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# Tune In to Your Ratio(s)

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Because strange things can happen to a person on any given day, I like to consider 10–14 days of data when deciding on the insulin-to-carbohydrate ratio for a given meal. This table shows what 12 days of data might look like. Based on the information in the table, I would assign an insulin-to-carbohydrate ratio of 1 unit per 12 grams of carbohydrate for this person’s breakfast. A ratio of greater than 1:12 tends to produce a blood glucose rise; less than 1:12 tends to produce a drop. When used, 1:12 held the blood glucose fairly steady, with lunch readings within 30 mg/dl of breakfast readings. I would throw out the data on 6/3 due to the low reading prior to breakfast. I would also throw out the data on 6/8; it is inconsistent with every other result, and the meal was much larger than usual.

Fine-tuning
Fine-tuning insulin-to-carbohydrate formulas can be a challenging proposition, so the more detailed your records, the better. You might discover a variety of factors that have a subtle influence on your blood glucose levels. Look for variations by day of the week, work or school schedules, time of the month, physical or recreational activities, changes in pump infusion sets or insulin vials or cartridges, injection or infusion sites, dining in versus eating out, and even social engagements.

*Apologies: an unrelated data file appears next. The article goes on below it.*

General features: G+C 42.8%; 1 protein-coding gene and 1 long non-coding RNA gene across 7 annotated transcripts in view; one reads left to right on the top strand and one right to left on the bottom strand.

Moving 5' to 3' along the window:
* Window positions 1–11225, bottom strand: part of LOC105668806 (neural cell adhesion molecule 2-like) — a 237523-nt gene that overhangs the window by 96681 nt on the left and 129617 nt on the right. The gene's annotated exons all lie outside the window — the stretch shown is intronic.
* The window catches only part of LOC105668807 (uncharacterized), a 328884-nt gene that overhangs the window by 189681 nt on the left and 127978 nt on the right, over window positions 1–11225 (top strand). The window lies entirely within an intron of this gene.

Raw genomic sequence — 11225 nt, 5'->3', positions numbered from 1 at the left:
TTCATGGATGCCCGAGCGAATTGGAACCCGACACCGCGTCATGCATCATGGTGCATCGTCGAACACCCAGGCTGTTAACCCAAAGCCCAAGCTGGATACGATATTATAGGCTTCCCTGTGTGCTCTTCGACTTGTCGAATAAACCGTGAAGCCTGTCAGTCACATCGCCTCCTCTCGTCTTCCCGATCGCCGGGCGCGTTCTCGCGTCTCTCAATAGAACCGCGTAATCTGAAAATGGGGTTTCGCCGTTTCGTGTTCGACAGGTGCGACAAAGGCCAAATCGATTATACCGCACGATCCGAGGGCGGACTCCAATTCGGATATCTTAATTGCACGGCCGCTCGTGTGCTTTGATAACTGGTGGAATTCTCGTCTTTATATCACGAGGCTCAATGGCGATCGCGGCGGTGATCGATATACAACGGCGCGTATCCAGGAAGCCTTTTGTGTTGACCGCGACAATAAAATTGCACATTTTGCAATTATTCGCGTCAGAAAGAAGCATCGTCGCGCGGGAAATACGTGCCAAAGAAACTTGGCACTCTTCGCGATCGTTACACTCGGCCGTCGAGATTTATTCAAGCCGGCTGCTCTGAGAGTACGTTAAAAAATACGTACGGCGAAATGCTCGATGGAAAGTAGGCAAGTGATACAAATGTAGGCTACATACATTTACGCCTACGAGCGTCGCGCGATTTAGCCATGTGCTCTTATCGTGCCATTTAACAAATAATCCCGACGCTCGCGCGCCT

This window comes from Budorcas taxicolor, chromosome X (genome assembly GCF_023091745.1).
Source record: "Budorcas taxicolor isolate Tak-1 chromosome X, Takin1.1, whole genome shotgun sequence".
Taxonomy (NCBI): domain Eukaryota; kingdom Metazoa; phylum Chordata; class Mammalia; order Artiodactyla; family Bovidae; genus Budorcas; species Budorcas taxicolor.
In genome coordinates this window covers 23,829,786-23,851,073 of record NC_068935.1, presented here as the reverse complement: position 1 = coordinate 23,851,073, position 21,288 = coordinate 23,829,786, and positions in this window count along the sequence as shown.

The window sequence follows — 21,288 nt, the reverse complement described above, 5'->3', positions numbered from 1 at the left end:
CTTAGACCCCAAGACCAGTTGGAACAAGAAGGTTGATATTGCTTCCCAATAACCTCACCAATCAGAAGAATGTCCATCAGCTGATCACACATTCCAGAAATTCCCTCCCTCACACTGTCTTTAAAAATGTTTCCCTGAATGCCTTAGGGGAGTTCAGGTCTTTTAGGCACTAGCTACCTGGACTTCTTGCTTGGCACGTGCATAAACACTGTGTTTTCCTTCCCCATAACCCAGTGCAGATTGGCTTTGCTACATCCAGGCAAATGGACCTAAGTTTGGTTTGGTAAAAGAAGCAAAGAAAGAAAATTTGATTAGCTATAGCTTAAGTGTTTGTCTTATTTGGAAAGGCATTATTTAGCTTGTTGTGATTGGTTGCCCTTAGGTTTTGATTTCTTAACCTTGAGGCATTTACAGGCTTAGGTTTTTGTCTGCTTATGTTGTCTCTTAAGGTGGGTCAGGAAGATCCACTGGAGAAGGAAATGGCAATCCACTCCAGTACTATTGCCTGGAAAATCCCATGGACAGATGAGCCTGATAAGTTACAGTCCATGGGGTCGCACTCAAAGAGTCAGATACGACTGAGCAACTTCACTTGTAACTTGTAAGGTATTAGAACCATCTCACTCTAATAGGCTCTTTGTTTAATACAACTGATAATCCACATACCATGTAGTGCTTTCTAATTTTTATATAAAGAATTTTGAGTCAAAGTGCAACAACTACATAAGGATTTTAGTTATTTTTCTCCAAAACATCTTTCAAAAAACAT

Betty, for instance, had high readings every Sunday at lunchtime but normal readings the rest of the week. The reason? Church, most likely. Betty is very passionate about prayer. The lack of movement in church (she sits for several hours) coupled with the adrenaline surge she gets from the service is likely producing a consistent blood glucose rise. The solution: Use her usual 1:10 breakfast formula during the week, but increase it to 1:6 on Sundays.

Dan was experiencing very inconsistent blood glucose levels prior to dinner despite having the same lunch each day and using a consistent 1:15 bolus ratio at lunchtime. In reviewing his records, he found that most of his dinnertime lows were preceded by morning workouts; most of his dinnertime highs were preceded by no workout. The solution: Use 1:10 at lunch after sedentary mornings, but decrease it to 1:20 following morning exercise.

Given the complexities of determining bolus formulas, it is worth having a second set of eyes look over your records. Don’t hesitate to ask your physician or diabetes educator to review your data and help you to form reasonable conclusions.

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